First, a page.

Rajesh Rai Phuentsholing
Going by the increasing number of people wearing facemasks in Phuentsholing, the country’s biggest trade town that shares porous border with India, awareness and prevention measures to control the novel coronavirus (2019-nCoV) are well in place.
Health officials and others involved are continuously encouraging people to use masks. Almost everyone in the town, Bhutanese and people from across the border, are seen wearing the masks.
Medical stores are busy selling masks. Small paan shops have also started to keep masks. Rates have not been inflated.
Namsey medical store’s owner, Shiva Kumar Sharma, said they sell more than 1,000 pieces of mask every day. There are two types of mask – one that is made of cloth, which costs Nu 25 and Nu 10 for the disposable mask.
“We have sold more than 16,000 masks in the last few days,” he said. “Our stocks have exhausted about three times. We procured again.”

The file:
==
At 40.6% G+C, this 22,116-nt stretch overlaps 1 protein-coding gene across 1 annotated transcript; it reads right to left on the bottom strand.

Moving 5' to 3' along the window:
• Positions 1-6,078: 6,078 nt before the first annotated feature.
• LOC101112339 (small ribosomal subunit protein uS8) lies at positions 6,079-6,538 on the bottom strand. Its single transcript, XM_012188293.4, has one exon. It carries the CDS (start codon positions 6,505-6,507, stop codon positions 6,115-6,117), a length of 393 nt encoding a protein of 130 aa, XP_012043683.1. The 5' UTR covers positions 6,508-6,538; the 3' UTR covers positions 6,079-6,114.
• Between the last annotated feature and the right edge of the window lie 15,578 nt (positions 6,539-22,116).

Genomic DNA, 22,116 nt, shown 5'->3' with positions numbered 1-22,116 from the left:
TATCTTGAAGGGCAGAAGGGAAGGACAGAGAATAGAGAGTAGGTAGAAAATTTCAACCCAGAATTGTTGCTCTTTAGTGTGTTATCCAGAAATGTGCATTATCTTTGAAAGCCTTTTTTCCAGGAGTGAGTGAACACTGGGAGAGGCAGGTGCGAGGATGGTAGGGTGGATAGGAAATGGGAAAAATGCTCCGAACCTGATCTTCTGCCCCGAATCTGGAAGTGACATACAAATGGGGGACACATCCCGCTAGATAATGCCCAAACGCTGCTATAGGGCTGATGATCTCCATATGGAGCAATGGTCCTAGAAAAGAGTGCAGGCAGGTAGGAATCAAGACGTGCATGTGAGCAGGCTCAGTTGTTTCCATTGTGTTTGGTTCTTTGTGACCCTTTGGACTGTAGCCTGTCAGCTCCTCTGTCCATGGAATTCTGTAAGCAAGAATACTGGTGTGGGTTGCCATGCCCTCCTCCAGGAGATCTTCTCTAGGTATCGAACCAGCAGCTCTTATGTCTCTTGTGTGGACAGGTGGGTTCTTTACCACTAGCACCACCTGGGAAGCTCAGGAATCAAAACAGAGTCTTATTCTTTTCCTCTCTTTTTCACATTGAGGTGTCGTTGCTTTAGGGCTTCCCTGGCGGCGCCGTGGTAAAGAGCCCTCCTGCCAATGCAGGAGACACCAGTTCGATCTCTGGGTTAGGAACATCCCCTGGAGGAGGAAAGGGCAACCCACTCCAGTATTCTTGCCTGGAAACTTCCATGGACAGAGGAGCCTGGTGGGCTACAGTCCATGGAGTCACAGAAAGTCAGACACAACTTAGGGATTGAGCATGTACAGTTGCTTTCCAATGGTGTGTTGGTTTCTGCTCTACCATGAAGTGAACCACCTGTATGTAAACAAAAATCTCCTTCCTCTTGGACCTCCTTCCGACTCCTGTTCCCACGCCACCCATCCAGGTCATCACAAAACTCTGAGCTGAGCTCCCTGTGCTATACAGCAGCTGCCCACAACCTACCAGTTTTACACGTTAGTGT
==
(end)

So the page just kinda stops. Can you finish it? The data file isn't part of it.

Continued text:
People are also buying hand sanitisers from medical stores.
A businessman in the town said that people are well aware of the situation and being cautious using masks. “People shouldn’t travel unnecessarily.”
He said officials are also doing a great job. “But we should not lose track and become complacent even for a single moment.”
With monitoring taken to Chinese Lane gate and second gate, officials have covered to all the four entry points. At the main entry point near the main gate, two separate lines have been maintained to check men and women. A tent has also been raised as a base for monitoring.
Regional tourists and Bhutanese with travel history are also being asked to fill up the health declaration form. More than 3,000 forms have been filled and no suspect cases have been reported so far.
Officials from the health office, Dessup, immigration, police and others are continuously checking visitors’ temperature.
Dr Thinley Pelzang of Phuentsholing General Hospital said anyone with fever and travel history to China would be considered a suspect. “There is no suspect case as of now.”
He said they encourage wearing mask to all for self-protection. Hand sanitiser is also kept at the gate for people to use.
Meanwhile, monitoring starts from 6am to 10pm. Three shifts are followed. After the gates closed, policemen check incoming vehicles.
More than 10,000 people are being checked every day with non-contact infrared thermometer. The task becomes a challenge two times in the morning and evening when the movement increases with people rushing to office and while returning.
About 15 health field staffs have also joined Phuentsholing hospital team.